To save power, there are two sleep modes. After three minutes, the battery LED’s will start flashing to signal that it is in sleep mode 1. The unit will shut off after ten minutes of inactivity and all lights will turn off. You have to press the rumble button to turn it back on.

Plugging a standard ole PS2 controller into the transmitter, I tried out Tony Hawk 3, Grand Theft Auto 3, and Virtua Fighter 4. I usually play these three on cordless controllers to test out the responsiveness along with the accuracy of the analog buttons. For VF4, I did a few fights and found that the WOW unit held up really well. Fighting the computer, I had no trouble pulling off any move and it was pretty responsive. Combined button presses registered perfectly along with any combination I pulled. So far so good.

Grand Theft Auto 3 showed me that the analog buttons and sticks were transmitted flawlessly. A light press on the accelerator and the car responded with a slow acceleration. I pressed harder and the car quickly got up to speed. Pushing lightly on the analog sticks produce a slight turn while a hard push gave me a tighter turn. All in all, the WOW unit also performed well here.

Finally, I tried Tony Hawk 3. If I could generate the same scores as I normally do and pull off the quick combos, then Saitek’s really got a quality product here. I’m glad to say that I was pulling off grinds and combos without any problems. The unit transmitted my commands quickly thus minimizing the lag. All the games I tried worked out great thus showing that the Saitek WOW unit works as advertised and works wonderfully.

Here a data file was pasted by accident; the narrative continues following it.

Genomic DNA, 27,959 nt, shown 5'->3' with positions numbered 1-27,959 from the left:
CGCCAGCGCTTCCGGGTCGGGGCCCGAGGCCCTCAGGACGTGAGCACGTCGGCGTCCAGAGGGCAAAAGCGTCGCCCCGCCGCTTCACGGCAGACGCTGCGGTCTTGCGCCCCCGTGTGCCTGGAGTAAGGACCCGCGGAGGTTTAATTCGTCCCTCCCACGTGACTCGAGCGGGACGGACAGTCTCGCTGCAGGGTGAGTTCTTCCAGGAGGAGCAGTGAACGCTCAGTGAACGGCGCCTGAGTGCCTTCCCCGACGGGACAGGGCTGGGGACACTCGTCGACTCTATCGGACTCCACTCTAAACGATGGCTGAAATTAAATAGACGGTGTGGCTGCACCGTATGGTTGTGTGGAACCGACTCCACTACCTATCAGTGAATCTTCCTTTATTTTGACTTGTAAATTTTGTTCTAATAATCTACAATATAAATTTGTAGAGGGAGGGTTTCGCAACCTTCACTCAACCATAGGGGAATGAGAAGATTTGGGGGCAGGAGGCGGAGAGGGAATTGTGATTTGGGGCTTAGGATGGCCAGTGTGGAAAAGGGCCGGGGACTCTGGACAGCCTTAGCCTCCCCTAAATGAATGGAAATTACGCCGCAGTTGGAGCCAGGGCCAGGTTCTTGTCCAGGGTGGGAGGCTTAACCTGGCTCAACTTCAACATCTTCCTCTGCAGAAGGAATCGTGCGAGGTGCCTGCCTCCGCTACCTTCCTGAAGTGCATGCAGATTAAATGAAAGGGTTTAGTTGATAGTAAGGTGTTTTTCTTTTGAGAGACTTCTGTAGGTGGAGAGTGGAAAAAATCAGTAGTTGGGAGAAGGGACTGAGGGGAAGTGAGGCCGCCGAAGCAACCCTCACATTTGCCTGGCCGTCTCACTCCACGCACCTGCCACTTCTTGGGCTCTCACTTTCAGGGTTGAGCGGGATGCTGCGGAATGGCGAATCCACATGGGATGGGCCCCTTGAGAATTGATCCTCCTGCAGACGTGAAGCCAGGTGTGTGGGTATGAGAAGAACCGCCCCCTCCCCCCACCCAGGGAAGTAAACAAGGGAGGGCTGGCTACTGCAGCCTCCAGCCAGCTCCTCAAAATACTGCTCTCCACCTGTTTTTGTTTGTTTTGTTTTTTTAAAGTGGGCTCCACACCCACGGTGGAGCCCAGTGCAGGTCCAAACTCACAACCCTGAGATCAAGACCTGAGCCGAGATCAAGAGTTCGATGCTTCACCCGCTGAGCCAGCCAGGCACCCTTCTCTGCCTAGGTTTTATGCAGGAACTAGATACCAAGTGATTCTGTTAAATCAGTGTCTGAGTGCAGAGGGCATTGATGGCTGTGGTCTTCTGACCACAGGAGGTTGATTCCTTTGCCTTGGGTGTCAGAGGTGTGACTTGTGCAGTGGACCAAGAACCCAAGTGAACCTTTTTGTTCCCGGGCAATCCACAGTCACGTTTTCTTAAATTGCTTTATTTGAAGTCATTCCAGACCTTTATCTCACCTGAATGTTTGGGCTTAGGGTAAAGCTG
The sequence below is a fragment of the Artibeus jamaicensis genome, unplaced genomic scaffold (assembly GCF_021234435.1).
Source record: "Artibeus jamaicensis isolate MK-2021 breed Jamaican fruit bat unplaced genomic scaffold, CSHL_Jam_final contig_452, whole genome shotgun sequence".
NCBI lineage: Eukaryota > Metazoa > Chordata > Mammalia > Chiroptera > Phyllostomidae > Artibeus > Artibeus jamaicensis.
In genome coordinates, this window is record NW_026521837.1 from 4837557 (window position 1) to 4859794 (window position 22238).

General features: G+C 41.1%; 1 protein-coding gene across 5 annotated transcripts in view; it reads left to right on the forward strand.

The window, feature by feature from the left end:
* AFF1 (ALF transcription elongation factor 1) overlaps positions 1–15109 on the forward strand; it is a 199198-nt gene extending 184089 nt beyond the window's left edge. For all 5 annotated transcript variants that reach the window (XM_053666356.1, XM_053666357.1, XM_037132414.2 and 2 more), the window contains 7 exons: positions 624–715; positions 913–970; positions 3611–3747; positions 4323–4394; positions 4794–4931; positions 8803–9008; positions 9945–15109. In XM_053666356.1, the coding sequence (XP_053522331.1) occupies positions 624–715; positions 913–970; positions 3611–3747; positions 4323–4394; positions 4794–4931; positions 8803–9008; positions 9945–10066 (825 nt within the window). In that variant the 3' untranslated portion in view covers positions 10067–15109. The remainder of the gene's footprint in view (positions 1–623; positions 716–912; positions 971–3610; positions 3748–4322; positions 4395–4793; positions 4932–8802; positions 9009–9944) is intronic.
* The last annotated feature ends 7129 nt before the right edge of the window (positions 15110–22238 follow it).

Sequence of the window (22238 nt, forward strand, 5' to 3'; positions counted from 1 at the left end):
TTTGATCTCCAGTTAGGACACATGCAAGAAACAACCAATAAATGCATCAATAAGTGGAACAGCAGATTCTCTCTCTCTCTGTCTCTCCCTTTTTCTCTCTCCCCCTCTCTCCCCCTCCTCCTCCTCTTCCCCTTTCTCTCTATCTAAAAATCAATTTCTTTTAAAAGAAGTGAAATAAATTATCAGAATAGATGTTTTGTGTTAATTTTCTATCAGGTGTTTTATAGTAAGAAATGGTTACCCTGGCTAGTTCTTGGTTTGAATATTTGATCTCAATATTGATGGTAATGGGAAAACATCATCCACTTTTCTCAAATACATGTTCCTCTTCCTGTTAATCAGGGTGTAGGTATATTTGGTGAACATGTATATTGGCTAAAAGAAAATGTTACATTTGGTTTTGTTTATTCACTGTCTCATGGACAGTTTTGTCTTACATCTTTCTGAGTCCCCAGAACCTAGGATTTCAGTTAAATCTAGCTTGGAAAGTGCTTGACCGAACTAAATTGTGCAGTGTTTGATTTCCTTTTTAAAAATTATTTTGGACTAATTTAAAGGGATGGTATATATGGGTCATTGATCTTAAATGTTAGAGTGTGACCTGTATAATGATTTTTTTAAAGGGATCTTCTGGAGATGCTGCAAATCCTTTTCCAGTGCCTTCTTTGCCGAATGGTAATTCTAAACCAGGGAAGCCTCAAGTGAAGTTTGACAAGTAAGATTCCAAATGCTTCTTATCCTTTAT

Oh I almost forgot to talk about the range. The unit worked great at around 20 feet away and started to become more erratic as I inched away. 20 feet is pretty far and unless you have a really big TV, I doubt you'll move to a point where the unit is out of range.

I also tested the unit out with a few different brands of controllers and all seem to work fine with the unit. So for those that don’t have the standard PS2 controller but some third party device, you shouldn’t have a problem with it.

Saitek’s With Out Wires has succeeded in providing gamers with the power to turn their controllers into cordless devices. It’s designed well and provides a flawless game playing experience. At $39, it isn’t priced too badly. Unfortunately it only works with two controllers. But I can’t tell you how nice it is to sit far away from the TV, play games, and not worry about anyone tripping over cords. The unit does a great job and I highly recommend it if you are in search of a cordless setup.
If you want a cordless controller but don’t want to give up your old ones, then the Saitek WOW unit is for you. Recharging capabilities, solid design, and great response time makes this one of the best PS2 peripherals around even though you are limited to two controllers.

Rating: 9 Excellent

* The product in this article was sent to us by the developer/company.

About Author

I've been reviewing products since 1997 and started out at Gaming Nexus. After writing for a few different sites that went under, it's nice to bring back a site that's not dependent on revenue and just wants to deliver news and reviews of products.

I'm  married, and enjoy first person shooters, sports games, and real time strategy games.